Another strategy is to develop specific alloys such as that disclosed in U.S. Pat. No. 4,879,094 to Rushton. The patent describes an alloy which contains 1.5-7% bismuth, 5-15% zinc, about 1-12% tin and the balance copper. This copper alloy is capable of being machined, but must be cast and not wrought. This is undesirable since a wrought alloy may be extruded or otherwise mechanically formed into shape. It is thus not necessary to cast objects to a near finished shape. Further, wrought alloy feed stock is more amenable to high speed manufacturing techniques and generally has lower associated fabrication costs than cast alloys.
A copper based machinable alloy with a reduced lead content or which may be lead free was disclosed by McDivitt in U.S. Pat. No. 5,137,685. This alloy contains from about 30-58% by weight zinc, 0-5% weight of bismuth, and the balance of the alloy being copper. This alloy is expensive to produce, however, based both on the cost of the bismuth as compared to lead, and further since the bismuth must be thoroughly mixed within the matrix of the copper alloy material.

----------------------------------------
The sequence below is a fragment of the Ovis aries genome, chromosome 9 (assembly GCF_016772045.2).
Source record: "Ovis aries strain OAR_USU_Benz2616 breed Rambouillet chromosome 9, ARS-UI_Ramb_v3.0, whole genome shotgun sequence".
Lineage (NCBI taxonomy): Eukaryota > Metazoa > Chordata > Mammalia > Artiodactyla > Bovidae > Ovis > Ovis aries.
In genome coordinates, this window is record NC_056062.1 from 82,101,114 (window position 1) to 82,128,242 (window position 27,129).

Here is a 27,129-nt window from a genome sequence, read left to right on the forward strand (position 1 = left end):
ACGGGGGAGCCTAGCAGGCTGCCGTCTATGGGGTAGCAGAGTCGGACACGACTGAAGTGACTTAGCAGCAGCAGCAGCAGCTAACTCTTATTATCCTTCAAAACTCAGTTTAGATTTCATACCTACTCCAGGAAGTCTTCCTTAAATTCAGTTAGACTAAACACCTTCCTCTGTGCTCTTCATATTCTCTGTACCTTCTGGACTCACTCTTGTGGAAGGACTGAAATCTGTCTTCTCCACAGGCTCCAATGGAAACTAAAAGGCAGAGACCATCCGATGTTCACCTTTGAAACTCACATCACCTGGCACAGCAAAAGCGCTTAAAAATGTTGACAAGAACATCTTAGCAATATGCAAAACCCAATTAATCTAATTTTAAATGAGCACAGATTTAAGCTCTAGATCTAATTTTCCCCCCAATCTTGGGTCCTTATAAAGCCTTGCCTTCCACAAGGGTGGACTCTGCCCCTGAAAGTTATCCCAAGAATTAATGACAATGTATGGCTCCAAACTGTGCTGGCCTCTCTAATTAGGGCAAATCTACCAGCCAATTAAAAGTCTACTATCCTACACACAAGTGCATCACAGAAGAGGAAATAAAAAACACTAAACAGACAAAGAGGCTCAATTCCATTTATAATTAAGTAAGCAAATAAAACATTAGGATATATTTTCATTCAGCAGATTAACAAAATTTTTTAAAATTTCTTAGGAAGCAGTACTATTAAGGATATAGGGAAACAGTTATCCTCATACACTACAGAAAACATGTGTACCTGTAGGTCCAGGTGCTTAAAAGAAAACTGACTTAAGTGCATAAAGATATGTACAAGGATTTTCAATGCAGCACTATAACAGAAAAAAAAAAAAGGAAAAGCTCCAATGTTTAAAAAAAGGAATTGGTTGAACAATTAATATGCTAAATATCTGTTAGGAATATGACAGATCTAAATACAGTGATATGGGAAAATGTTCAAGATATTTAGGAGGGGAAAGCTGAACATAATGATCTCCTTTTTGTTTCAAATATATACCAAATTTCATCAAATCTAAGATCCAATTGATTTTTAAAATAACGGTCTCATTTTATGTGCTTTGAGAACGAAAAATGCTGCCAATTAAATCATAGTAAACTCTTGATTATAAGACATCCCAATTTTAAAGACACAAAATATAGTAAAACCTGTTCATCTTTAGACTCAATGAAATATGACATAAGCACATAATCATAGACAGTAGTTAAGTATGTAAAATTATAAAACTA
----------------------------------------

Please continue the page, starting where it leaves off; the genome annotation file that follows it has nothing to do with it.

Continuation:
Despite the developments made in the area of reduced lead leaching into potable water systems, there remains a need to provide a material which is less susceptible to leaching lead into potable water systems, yet which utilizes the inherent benefits of copper alloys that contain lead.
This discovery is accomplished by an apparatus for conducting the flow of a fluid. The apparatus comprises a solid body piece having a conduit surface that defines a conduit volume through which the flow of a fluid may be directed. The body piece comprises a first solid phase, which is a continuous phase, and a second solid phase of dispersoids comprised of lead dispersed in the first solid phase. A plurality of the dispersoids are present adjacent the conduit surface of the solid body piece.